Chesterton Tribune

Museum exhibit showcases 2008-2011 acquisitions with pickles in tow

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While many people store their belongings away in their attics never to be seen again, the Westchester Township History Museum realizes that some of these items have a strong connection to time and place.

That’s why it is bringing into new light 48 artifacts that have been acquired since January 2008 for its latest display: People, Pictures and Pickles -- Museum Acquisitions 2008-2011.

“Every history museum is unique because of the area it honors. It is defined by the artifact and archival material it collects,” said Museum curator Jane Walsh-Brown.

Exhibit visitors can appreciate the collections of photographs, paintings, posters, embroideries and clothing unique to the Duneland area.

Walsh-Brown said this is the third version she has presented of this display since the museum opened in 1998. The museum has since collected material and financial donations from 307 individuals and organizations with a complete listing included in the exhibit.

On grand display is a 5-foot wide signature coverlet adorned with 293 names of residents and local business from the time it was made in 1919 by the Ladies Auxiliary of St. John Evangelical Church located at 225 Lincoln Ave. where the current St. John’s United Church now stands.

Local residents can look the coverlet over to spot their ancestors who may have had their signature on the coverlet and perhaps share more about the history of the coverlet or the ladies who created it.

“We would love to have more information about it,” said Walsh-Brown.

Also on display is an autograph collection belonging to Hammond native Ron Trigg. Trigg was in junior high when he began sending requests to high-ranking dignitaries for their autographs with a self-addressed stamped envelope.

Trigg’s scrapbook contains as many as 92 autographs from major political figures, thirteen of which had been president, vice-president or both. Signatures from John F. Kennedy, Dwight D. Eisenhower, Lyndon B. Johnson, Gerald Ford, Richard Nixon and Ronald Reagan highlight the collection.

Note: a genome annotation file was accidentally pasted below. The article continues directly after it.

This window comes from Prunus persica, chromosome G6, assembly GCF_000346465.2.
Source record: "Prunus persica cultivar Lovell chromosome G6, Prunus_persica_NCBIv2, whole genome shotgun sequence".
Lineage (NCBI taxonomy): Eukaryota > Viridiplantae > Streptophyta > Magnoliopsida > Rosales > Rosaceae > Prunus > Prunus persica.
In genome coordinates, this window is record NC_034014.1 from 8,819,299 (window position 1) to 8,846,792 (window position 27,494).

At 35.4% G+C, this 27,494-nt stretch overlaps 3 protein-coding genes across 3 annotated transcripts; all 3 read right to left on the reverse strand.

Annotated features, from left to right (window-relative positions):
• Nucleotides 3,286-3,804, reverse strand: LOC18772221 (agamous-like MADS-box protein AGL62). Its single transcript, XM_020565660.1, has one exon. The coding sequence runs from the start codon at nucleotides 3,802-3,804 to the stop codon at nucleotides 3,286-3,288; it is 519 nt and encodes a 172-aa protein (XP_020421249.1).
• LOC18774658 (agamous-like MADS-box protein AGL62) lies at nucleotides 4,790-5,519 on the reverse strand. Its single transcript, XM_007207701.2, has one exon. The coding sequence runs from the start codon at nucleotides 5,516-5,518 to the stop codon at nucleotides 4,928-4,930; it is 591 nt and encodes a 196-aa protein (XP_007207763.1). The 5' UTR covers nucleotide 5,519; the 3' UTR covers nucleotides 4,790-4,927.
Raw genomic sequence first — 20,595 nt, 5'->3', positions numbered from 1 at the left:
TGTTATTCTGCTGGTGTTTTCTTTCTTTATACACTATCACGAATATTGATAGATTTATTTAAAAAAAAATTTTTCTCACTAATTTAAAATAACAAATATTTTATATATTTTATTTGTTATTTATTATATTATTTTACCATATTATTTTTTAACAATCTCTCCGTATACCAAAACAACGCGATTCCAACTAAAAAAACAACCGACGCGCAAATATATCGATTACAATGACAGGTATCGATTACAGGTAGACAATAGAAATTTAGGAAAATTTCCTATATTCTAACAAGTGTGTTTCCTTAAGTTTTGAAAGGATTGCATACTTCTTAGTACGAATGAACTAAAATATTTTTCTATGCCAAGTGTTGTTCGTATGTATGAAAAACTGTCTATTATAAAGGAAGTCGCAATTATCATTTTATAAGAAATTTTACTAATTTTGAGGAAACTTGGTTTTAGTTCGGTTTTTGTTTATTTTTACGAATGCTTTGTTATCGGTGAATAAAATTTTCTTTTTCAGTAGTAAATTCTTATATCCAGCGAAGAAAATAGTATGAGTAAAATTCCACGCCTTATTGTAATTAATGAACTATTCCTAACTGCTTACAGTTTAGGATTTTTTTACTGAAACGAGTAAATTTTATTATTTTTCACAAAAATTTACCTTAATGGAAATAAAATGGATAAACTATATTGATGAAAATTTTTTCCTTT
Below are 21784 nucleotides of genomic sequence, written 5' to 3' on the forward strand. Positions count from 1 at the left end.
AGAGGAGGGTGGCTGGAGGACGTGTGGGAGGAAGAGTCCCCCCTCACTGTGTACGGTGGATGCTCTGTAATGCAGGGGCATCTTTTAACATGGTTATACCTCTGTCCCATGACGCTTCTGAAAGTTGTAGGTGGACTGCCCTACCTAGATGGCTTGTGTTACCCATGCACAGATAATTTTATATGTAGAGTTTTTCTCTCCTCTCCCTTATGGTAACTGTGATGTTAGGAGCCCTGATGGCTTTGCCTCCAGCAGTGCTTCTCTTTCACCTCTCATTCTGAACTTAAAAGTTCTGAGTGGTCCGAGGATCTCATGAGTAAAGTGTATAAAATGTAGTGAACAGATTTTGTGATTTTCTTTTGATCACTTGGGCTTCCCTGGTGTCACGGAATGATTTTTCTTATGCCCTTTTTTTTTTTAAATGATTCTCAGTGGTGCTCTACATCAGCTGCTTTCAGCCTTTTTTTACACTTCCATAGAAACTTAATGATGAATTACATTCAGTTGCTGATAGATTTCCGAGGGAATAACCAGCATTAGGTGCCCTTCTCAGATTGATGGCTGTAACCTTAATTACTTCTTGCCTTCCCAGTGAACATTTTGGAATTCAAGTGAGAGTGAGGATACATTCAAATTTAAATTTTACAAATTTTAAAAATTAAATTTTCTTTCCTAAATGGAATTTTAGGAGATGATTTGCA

What’s With the Pickle?

Many local farmers contracted with the local Reid Murdock Co. pickle factory that existed in Chesterton from 1904 to 1914.

One such contract on display belonged to that of Furnessville pickle farmer John Wieland which he signed in 1908. Wieland and his peers received 25 cents per 50 lb. bushel according to the contracts, Walsh-Brown said.

Contractors were also to abide by a few provisions. Large pickles had to be well-formed and free from nubs and crooks.

“Large seedy cucumbers and large nubs will not be received,” states the contract.

Close by Wieland’s pickle contract sits a piece of the teak main deck of the USS Indiana, a “gallant” WWII battleship that had been decommissioned and dismantled by 1964. The piece was then presented in 1964 and given to the museum years later by Chesterton Town Council member Jim Ton.

Pictures of the WWII battleship can also be seen. Included in this display of artifacts is a surrey street light that had belonged to Joseph Bailly’s granddaughter, Frances Howe, and donated by Clarence “Guy” Hokanson.

The Not-So-Latest Fashions

Diminutive or “toy” hats made of straw may not be seen in today’s fads, but you could strike a pose by wearing one in 1937 as did Hazel Dirks Reiter. Her hat was made by Semco Sisters whose business was part of the thriving garment industry of Chicago in 1937.

Exhibit visitors can admire local resident Eleanor Lorenz’s 1944 nurse’s uniform from when she started working as a Porter County nurse upon graduating from St. Mary Mercy Hospital School of Nursing in Gary. While today’s nurses dress in scrubs, Lorenz donned a white cotton dress and blue wool cape with gold buttons featuring the Indiana State Seal.

For those more partial to darker shades, Dolores Slater donated her grandmother’s three-piece engagement dress made of black silk taffeta. The fabric was also worn at funerals or any serious occasion, Walsh-Brown said.

A garment with a little more mystery can also be found. Members of the Chesterton lodge of the Knights of Pythias wore silky, dark robes for special events and ceremonies. They also wore pins over their hearts engraved with “FCB” which stood for Friendship, Charity and Benevolence.

The robe was donated to the museum by Dorothy Weidman Meyers and the FCB pin belonged to local Knights of Pythias member Lester Weidman.